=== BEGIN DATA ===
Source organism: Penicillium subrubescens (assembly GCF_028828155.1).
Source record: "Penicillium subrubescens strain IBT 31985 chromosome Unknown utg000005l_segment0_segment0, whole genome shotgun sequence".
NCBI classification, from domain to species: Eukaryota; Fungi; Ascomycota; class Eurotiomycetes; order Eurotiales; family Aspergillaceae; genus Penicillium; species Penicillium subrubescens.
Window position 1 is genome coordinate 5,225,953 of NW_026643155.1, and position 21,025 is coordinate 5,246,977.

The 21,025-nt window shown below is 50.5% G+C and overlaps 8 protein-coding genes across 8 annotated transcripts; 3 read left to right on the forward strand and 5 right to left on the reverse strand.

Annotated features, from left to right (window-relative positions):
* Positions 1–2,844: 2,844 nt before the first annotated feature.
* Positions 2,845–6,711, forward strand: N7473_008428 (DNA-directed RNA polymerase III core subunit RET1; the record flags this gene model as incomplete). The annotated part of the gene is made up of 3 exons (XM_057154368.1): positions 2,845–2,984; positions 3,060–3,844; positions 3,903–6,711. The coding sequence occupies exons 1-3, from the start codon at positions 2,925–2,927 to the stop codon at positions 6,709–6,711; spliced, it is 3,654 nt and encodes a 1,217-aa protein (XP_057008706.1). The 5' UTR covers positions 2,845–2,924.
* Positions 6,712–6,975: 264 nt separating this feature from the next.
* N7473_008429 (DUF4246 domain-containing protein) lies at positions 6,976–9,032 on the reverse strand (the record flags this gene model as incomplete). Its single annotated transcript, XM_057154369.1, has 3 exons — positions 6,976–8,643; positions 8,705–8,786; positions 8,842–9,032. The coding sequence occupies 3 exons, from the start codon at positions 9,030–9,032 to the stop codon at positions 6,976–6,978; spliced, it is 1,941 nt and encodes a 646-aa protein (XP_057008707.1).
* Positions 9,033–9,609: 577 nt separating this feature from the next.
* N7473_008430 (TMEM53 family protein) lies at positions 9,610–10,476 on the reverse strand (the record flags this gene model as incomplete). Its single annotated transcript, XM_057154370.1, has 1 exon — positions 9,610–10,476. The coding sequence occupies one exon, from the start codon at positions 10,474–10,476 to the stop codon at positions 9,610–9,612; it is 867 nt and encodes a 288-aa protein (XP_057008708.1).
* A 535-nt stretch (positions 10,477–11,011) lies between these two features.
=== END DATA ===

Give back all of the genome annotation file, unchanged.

Source organism: Penicillium subrubescens (assembly GCF_028828155.1).
Source record: "Penicillium subrubescens strain IBT 31985 chromosome Unknown utg000005l_segment0_segment0, whole genome shotgun sequence".
NCBI classification, from domain to species: Eukaryota; Fungi; Ascomycota; class Eurotiomycetes; order Eurotiales; family Aspergillaceae; genus Penicillium; species Penicillium subrubescens.
Window position 1 is genome coordinate 5,225,953 of NW_026643155.1, and position 21,025 is coordinate 5,246,977.

The 21,025-nt window shown below is 50.5% G+C and overlaps 8 protein-coding genes across 8 annotated transcripts; 3 read left to right on the forward strand and 5 right to left on the reverse strand.

Annotated features, from left to right (window-relative positions):
* Positions 1–2,844: 2,844 nt before the first annotated feature.
* Positions 2,845–6,711, forward strand: N7473_008428 (DNA-directed RNA polymerase III core subunit RET1; the record flags this gene model as incomplete). The annotated part of the gene is made up of 3 exons (XM_057154368.1): positions 2,845–2,984; positions 3,060–3,844; positions 3,903–6,711. The coding sequence occupies exons 1-3, from the start codon at positions 2,925–2,927 to the stop codon at positions 6,709–6,711; spliced, it is 3,654 nt and encodes a 1,217-aa protein (XP_057008706.1). The 5' UTR covers positions 2,845–2,924.
* Positions 6,712–6,975: 264 nt separating this feature from the next.
* N7473_008429 (DUF4246 domain-containing protein) lies at positions 6,976–9,032 on the reverse strand (the record flags this gene model as incomplete). Its single annotated transcript, XM_057154369.1, has 3 exons — positions 6,976–8,643; positions 8,705–8,786; positions 8,842–9,032. The coding sequence occupies 3 exons, from the start codon at positions 9,030–9,032 to the stop codon at positions 6,976–6,978; spliced, it is 1,941 nt and encodes a 646-aa protein (XP_057008707.1).
* Positions 9,033–9,609: 577 nt separating this feature from the next.
* N7473_008430 (TMEM53 family protein) lies at positions 9,610–10,476 on the reverse strand (the record flags this gene model as incomplete). Its single annotated transcript, XM_057154370.1, has 1 exon — positions 9,610–10,476. The coding sequence occupies one exon, from the start codon at positions 10,474–10,476 to the stop codon at positions 9,610–9,612; it is 867 nt and encodes a 288-aa protein (XP_057008708.1).
* A 535-nt stretch (positions 10,477–11,011) lies between these two features.